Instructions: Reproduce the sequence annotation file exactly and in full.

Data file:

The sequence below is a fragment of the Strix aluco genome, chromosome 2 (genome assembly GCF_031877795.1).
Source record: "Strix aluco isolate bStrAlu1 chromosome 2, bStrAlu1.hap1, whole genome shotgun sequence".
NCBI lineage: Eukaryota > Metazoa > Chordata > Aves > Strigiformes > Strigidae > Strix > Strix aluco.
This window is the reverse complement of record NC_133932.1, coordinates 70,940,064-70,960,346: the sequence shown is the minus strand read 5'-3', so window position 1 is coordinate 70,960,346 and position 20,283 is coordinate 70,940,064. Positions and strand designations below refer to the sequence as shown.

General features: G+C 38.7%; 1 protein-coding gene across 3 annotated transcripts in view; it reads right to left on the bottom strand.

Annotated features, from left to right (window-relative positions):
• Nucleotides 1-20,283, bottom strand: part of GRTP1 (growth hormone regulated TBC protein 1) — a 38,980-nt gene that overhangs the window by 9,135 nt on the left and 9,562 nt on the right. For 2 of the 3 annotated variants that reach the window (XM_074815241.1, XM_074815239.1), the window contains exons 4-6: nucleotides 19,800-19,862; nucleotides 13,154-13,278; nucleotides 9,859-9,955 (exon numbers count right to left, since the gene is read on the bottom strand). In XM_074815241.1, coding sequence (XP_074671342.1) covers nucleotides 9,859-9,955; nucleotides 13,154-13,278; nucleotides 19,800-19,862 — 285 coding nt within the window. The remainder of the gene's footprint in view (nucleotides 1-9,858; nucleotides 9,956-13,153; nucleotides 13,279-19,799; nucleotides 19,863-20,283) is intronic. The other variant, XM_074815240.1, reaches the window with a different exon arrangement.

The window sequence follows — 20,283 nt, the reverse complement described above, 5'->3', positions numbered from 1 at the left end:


The sequence below is a fragment of the Strix aluco genome, chromosome 2 (genome assembly GCF_031877795.1).
Source record: "Strix aluco isolate bStrAlu1 chromosome 2, bStrAlu1.hap1, whole genome shotgun sequence".
NCBI lineage: Eukaryota > Metazoa > Chordata > Aves > Strigiformes > Strigidae > Strix > Strix aluco.
This window is the reverse complement of record NC_133932.1, coordinates 70,940,064-70,960,346: the sequence shown is the minus strand read 5'-3', so window position 1 is coordinate 70,960,346 and position 20,283 is coordinate 70,940,064. Positions and strand designations below refer to the sequence as shown.

General features: G+C 38.7%; 1 protein-coding gene across 3 annotated transcripts in view; it reads right to left on the bottom strand.

Annotated features, from left to right (window-relative positions):
• Nucleotides 1-20,283, bottom strand: part of GRTP1 (growth hormone regulated TBC protein 1) — a 38,980-nt gene that overhangs the window by 9,135 nt on the left and 9,562 nt on the right. For 2 of the 3 annotated variants that reach the window (XM_074815241.1, XM_074815239.1), the window contains exons 4-6: nucleotides 19,800-19,862; nucleotides 13,154-13,278; nucleotides 9,859-9,955 (exon numbers count right to left, since the gene is read on the bottom strand). In XM_074815241.1, coding sequence (XP_074671342.1) covers nucleotides 9,859-9,955; nucleotides 13,154-13,278; nucleotides 19,800-19,862 — 285 coding nt within the window. The remainder of the gene's footprint in view (nucleotides 1-9,858; nucleotides 9,956-13,153; nucleotides 13,279-19,799; nucleotides 19,863-20,283) is intronic. The other variant, XM_074815240.1, reaches the window with a different exon arrangement.

The window sequence follows — 20,283 nt, the reverse complement described above, 5'->3', positions numbered from 1 at the left end: